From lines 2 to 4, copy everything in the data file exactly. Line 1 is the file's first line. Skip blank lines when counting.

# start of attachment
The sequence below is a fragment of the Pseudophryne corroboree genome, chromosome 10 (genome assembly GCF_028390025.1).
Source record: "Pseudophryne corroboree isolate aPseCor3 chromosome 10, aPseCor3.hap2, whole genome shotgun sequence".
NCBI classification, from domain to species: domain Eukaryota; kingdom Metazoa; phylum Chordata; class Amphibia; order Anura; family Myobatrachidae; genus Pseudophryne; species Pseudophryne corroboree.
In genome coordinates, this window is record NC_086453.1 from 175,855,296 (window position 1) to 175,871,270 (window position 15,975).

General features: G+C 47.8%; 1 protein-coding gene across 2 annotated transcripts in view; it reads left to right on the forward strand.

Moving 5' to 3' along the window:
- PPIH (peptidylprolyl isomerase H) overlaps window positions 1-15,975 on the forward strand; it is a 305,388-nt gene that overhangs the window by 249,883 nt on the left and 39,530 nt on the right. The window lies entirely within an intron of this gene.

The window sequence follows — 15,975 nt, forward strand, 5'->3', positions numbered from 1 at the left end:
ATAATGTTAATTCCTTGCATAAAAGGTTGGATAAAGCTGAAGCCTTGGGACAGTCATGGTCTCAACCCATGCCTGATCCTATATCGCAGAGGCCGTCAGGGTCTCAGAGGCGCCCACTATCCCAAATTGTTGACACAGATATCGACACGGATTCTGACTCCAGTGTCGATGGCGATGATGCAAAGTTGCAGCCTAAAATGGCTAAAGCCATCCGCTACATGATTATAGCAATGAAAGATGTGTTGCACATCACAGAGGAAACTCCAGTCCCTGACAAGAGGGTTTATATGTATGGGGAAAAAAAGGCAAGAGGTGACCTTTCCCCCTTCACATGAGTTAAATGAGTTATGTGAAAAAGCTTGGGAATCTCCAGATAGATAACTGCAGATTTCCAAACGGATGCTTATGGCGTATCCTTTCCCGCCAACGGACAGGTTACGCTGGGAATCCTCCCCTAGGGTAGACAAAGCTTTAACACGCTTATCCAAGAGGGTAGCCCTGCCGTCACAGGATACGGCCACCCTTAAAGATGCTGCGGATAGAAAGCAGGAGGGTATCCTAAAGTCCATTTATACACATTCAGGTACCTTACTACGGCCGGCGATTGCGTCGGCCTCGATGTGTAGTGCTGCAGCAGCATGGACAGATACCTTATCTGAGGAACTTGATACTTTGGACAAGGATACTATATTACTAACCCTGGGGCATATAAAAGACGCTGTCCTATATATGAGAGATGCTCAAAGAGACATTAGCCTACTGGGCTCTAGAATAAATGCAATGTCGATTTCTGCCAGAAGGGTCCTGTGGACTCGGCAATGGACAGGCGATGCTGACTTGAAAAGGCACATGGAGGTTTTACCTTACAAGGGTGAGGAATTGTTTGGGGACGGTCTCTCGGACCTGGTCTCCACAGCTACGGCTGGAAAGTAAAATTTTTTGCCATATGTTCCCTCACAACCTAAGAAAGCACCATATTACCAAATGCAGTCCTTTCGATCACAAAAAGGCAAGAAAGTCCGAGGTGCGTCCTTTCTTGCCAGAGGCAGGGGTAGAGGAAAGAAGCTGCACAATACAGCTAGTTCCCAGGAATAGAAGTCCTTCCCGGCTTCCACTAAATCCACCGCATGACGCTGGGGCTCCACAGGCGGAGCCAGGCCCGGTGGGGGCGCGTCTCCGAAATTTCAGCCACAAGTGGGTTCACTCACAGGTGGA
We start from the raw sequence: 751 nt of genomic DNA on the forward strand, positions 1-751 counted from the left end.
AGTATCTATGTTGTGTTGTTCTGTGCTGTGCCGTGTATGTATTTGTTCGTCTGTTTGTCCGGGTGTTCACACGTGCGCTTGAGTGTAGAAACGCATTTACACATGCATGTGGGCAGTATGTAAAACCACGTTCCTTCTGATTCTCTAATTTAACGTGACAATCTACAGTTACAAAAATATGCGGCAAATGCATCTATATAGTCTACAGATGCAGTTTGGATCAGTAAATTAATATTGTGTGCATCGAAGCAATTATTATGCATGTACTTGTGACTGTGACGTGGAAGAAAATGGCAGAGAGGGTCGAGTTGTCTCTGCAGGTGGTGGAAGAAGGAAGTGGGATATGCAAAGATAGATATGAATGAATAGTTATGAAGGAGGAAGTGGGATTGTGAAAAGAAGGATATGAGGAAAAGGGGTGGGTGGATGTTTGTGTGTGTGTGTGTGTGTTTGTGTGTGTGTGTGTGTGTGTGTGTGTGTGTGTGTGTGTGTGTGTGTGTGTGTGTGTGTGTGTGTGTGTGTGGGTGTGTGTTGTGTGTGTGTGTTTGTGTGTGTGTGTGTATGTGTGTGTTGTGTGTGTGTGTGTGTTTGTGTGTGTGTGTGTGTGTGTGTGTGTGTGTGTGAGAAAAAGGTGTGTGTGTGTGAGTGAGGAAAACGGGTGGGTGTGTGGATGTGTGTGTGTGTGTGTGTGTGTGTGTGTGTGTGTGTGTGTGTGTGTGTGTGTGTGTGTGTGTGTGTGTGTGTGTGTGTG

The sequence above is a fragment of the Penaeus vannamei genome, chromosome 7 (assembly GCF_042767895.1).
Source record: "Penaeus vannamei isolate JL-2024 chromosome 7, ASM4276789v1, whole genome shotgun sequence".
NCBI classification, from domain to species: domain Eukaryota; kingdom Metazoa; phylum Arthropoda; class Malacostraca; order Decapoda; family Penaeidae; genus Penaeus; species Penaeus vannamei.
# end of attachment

Source record: "Pseudophryne corroboree isolate aPseCor3 chromosome 10, aPseCor3.hap2, whole genome shotgun sequence".
NCBI classification, from domain to species: domain Eukaryota; kingdom Metazoa; phylum Chordata; class Amphibia; order Anura; family Myobatrachidae; genus Pseudophryne; species Pseudophryne corroboree.
In genome coordinates, this window is record NC_086453.1 from 175,855,296 (window position 1) to 175,871,270 (window position 15,975).